United States District Court, M.D. Tennessee, Nashville Division
GLOBAL FORCE ENTERTAINMENT, INC. and JEFFREY JARRETT, Plaintiff,
ANTHEM SPORTS & ENTERTAINMENT CORP. and ANTHEM WRESTLING EXHIBITIONS, LLC, Defendants.
WAVERLY D. CRENSHAW, JR. CHIEF UNITED STATES DISTRICT JUDGE
lawsuit arose as a result of a failed merger between
wrestling entities. In one corner are Global Force
Entertainment, Inc. (“GFE”) and Jeffrey Jarrett,
who bring a number of federal and state law claims. In the
other, are Anthem Sports & Entertainment, Corp.
(“Anthem Sports”) and Anthem Wrestling
Exhibitions, LLC (“Anthem Wrestling”), who have
filed a Motion to Dismiss (Doc. No. 61) the majority of those
claims. Anthem Sports has also filed a Motion to Dismiss for
Lack of Personal Jurisdiction (Doc. No. 58). Both Motions
have been fully briefed by the parties (Doc. Nos. 59, 62, 70,
74, 75), and will be considered after a brief recitation of
the relevant facts as they are alleged in the Second Amended
Complaint (“SAC”) (Doc. No. 54).
a seventeen-time world wrestling champion, and World
Wrestling Entertainment hall-of-famer, is a Tennessee
resident. (SAC ¶ ¶ 15, 16). In 2014, he formed GFE
for the purpose of promoting wrestling events and creating
original wrestling programming for pay-per-view and
television markets. (Id. ¶ 17). GFE is the
owner of the “Global Force Wrestling”
(“GFW”) brand, and owns trademarks and associated
registrations for use in connection with “(1) posters
and photographs; (2) insulated containers for beverage cans
for domestic use; (3) clothing, including, but not limited
to, t-shirts, bandanas and hats; (4) streaming of audio and
video material on the Internet; and (5) entertainment
services, including, but not limited to, wrestling
exhibitions and performances by professional wrestlers and
entertainers.” (Id. ¶¶ 19, 20). GFE
also uses a logo with a distinctive green color for GFW on
its website and in interstate commerce. (Id. ¶
24, August 21, and October 23, 2015, in Las Vegas, Nevada,
GFE produced sixteen (16) hours of original wrestling
programming to market to television and pay-per-view markets.
The collective content was called “GFW Amped” and
featured completely original content developed and owned
solely by GFE, including appearances by Jarrett.
(Id. ¶¶ 22, 23, 29). Plaintiffs believe
each one-hour segment is worth $300, 000 or more, and
applications (with the requisite fees) were filed for federal
copyright registration for each of them. (Doc. No. 25, 26,
Sports was formed in 2010 when Leonard Asper acquired a
majority stake in the Fight Network. Fight Network is an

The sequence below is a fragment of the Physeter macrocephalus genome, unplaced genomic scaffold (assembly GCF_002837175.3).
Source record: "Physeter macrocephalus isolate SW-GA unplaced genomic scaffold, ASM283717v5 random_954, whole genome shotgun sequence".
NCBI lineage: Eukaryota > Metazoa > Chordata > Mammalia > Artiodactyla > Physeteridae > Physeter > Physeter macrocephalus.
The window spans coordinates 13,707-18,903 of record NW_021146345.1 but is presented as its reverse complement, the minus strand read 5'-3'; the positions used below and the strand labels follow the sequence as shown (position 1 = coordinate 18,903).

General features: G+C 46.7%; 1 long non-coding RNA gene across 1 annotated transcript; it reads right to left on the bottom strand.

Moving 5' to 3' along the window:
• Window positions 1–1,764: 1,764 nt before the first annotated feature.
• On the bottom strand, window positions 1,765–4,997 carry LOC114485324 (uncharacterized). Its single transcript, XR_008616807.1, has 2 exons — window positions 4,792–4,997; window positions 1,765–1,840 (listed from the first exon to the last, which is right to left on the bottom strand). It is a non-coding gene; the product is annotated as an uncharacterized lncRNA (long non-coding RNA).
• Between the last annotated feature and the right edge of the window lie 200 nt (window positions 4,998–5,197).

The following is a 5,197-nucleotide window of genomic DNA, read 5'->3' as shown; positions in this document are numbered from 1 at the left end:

English language television channel that broadcasts
programming related to mixed martial arts, boxing, kickboxing
and professional wrestling throughout the world. It is
available digitally through streaming services such as Apple
TV, Roku, computers, and tablets. (Id. ¶¶
October 2016, Anthem Sports approached Plaintiff about
merging with GFE in exchange for membership and equity shares
in Anthem Sports. The discussions also concerned hiring
Jarrett as Chief Creative Officer for the wrestling portion
of Anthem Sports. In conjunction with the merger and
employment discussions, GFE and Anthem Sports entered into a
Mutual Non-Disclosure Agreement (“NDA”) on
December 9, 2016. (Doc. No. 17). Several months later, on
December 23, 2016, Anthem Sports formed Anthem Wrestling.
(Doc. No. 54, SAC ¶ 37).
January 2017, Anthem Wrestling retained Jarrett as a
consultant. (Id. ¶ 41). Around this same time,
Jarrett provided Defendants with the only set of masters for
the sixteen, one-hour episodes of GFW Amped. (Id.
¶ 42). Several months later, in May 2017, Jarett and
Anthem Wrestling executed a term sheet in relation to both
Jarrett's employment as Chief Creative Officer of Anthem
Wrestling and the merger. Among other things, the term sheet
made clear that GFE owned all of the GFW Amped content.
anticipation of a “Slammiversary” pay-per-view
event in June 2017, Anthem Wrestling issued a press release
announcing the acquisition of GFE, and indicating that
Jarrett would be joining Anthem Wrestling as an equity owner
and member of its board of managers. (Id. ¶
46). However, Anthem and GFE never completed the merger
contemplated by the term sheet, and Jarett's employment
with Anthem Wrestling was terminated in October 2017.
(Id. ¶¶ 47, 51).
the failed merger, “Defendants reproduced, distributed,
publicly displayed, offered for sale, and sold the GFW Amped
content without providing any compensation or royalties to
GFE or Mr. Jarrett.” (Id. ¶ 52). This
began with Defendants promoting the GFW Amped content as a
four-part pay-per-view program on July 19, 2017, and
continued with the airing of that content on the Fight
Network website. Thereafter, Defendants aired “GFW
Amped Anthology” in four parts between August and
December 2017 as part of their “One Night Only
Series.” Anthem Wrestling continues to sell DVD copies